Featuring rice, or cauliflower rice, and frozen peas and carrots because easy, and fresh garlic and ginger because YUM, and soy sauce, and chili paste, and a forkful of kimchi, and finished with a runny yolk waterfall. For me this is a new kind of comfort food.
I first had kimchi fried rice when we were in Seoul a few years ago. I knew nothing about anything. I was a baby child. I didn’t have any idea what kimchi was (likely referred to as “that red stuff”), but it didn’t matter. I knew I loved my kimchi fried rice with a lacy fried egg on top. Fast forward a few years, to now, and I’m probably best put in the category of knows-just-enough-to-be-dangerous and eats-a-lot-of-kimchi-fried-rice which is what brings me to this blog post today where I show you how I make kimchi fried rice.
How To Make Our Kimchi Fried Rice (1 MIN):
FYI On The Kimchi:
Kimchi is salted and fermented cabbage or other vegetables. Sometimes it’s spicy.
Kimchi is a staple of Korean food / cooking.
Kimchi can improve digestion.
I don’t make my own kimchi (yet). I buy it. I really like some brands of kimchi, and I really have a hard time with others. My favorite brand is Spirit Creek Farm kimchi which I buy at Whole Foods. The vegetable are cut a little smaller, similar to the texture of sauerkraut, which helps me to love it a lot.
The ingredients for kimchi fried rice are really simple and MY ALL TIME FAVORITE THING is that, at any given time, I usually have everything I need to make this.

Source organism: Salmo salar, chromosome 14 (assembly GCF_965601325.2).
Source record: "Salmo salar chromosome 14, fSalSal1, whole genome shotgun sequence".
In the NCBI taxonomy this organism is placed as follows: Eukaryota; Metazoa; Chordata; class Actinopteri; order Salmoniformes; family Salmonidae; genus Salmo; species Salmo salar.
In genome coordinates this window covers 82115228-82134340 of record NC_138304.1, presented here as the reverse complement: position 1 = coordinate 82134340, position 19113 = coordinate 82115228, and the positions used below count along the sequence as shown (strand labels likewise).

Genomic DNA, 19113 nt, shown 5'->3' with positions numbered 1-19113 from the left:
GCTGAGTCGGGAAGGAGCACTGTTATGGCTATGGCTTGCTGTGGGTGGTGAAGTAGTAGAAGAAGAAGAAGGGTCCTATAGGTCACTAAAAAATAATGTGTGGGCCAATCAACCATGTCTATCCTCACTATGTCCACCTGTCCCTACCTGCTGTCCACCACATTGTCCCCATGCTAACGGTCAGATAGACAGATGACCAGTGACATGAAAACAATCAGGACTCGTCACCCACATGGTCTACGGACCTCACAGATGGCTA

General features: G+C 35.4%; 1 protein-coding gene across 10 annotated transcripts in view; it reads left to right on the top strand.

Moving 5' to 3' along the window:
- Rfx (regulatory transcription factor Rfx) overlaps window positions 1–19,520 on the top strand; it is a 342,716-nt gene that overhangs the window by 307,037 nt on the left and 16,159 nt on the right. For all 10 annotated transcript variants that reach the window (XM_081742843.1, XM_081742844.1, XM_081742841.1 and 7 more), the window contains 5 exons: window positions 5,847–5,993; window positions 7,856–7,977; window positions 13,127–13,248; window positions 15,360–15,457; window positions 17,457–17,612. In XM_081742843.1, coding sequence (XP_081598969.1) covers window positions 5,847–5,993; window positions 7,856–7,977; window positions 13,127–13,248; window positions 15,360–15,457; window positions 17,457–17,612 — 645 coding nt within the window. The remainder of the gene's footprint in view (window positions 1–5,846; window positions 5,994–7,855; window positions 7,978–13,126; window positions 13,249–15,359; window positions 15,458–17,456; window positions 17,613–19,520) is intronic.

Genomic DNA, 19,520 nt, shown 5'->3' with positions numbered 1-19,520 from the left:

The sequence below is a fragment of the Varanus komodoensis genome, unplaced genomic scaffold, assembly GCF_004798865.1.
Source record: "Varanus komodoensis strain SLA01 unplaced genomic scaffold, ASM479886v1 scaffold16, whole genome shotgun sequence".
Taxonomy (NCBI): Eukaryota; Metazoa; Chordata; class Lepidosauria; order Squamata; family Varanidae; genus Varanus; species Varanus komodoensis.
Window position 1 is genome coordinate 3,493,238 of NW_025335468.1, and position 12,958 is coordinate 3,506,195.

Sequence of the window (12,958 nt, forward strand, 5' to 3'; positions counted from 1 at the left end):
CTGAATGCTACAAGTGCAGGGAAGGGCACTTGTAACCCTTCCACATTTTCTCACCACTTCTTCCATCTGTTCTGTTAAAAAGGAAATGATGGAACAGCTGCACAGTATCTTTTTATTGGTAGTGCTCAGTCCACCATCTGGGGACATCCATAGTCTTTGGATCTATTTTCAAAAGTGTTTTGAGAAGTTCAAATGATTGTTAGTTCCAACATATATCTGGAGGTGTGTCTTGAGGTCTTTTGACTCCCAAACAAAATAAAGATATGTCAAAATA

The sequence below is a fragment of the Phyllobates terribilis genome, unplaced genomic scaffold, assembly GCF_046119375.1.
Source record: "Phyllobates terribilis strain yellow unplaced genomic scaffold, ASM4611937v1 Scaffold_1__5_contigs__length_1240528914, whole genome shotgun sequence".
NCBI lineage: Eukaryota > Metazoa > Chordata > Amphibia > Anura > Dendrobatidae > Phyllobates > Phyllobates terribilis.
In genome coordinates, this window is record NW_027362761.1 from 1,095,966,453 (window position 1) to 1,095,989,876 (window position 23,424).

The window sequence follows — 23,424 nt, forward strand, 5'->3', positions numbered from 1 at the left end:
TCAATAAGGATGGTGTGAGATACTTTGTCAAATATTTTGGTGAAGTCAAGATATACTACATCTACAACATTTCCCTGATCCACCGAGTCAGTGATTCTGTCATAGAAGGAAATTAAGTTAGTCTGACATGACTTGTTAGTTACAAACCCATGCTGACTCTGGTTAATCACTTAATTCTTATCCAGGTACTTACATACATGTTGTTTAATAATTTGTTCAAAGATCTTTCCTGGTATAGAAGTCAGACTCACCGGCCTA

Oil, rice or cauliflower rice, frozen peas and carrots, garlic / ginger, soy sauce, chili paste, eggs, and of course, a jar of kimchi.
*in need of fried rice clean-up and manicure
If you’re eating the kimchi fried rice, like, right now or in very close proximity to when you make it, then put a fried egg on top. A gloriously soft egg with a barely-crispy bottom and a runny yolk. Also: a drizzle of sesame oil and a dollop of chili paste or sriracha. YUM TO THE MAX. This is the way it was in Seoul.
However, if you’re going meal-prep or make-ahead with this, I’d recommend just adding a few eggs into the rice and scrambling them in a little well in the center of the pan because, while admittedly less exciting than the yolk waterfall, scrambled eggs will re-heat much better than runny fried eggs. It’s more like Chinese fried rice that way, but no problem. It tastes very amazing and will reheat really nicely for lunches all week.
Kimchi: yes/no? Anyone in the audience who is gonna inspire us all by telling us that they MAKE THEIR OWN KIMCHI? You guys would. I so knew that you would.
Kimchi Fried Rice FTW! Cauliflower rice, frozen peas and carrots, fresh garlic and ginger, soy sauce, chili paste, a forkful of kimchi, and finished with a runny yolk waterfall. A new kind of comfort food.
a swish of oil
2 cloves garlic, minced
a spoonful of fresh crushed ginger
2–3 cups leftover cooked rice or cauliflower rice
2 cupsfrozen peas and carrots
1 cupkimchi(more or less to taste)
2 tablespoonssoy sauce(more to taste)
3 beaten eggs
1–2 tablespoons chili paste or sriracha for topping
sesame oil and/or sesame seeds for topping
Aromatics: Heat the oil in a large skillet over medium high heat. Saute the garlic and ginger until fragrant.
Main Stuff: Add the rice, peas and carrots, kimchi, and soy sauce. Stir-fry for a few minutes or until everything is warmed and sizzling.
Eggs: Make a well in the center and add the eggs. Scramble the eggs in the center of the pan and then mix them throughout the rice.
Finishing: Serve with chili paste, sesame oil, sesame seeds, green onions, whatevs kinda thing you like.
An alternate way to do the eggs would be to fry them individually and top each serving with a fried egg! This is preferable, in my opinion, but doesn’t always keep well for leftovers.
If you use cauliflower rice, add that just before the eggs. Cauliflower rice really only needs 2-3 minutes in the pan whereas everything else probably takes 5-8 minutes.
I normally just use olive oil. A neutral tasting oil would work, too. Sesame oil has a low smoke point so it usually isn’t recommended as an oil for stir-fries (just for adding flavor at the end).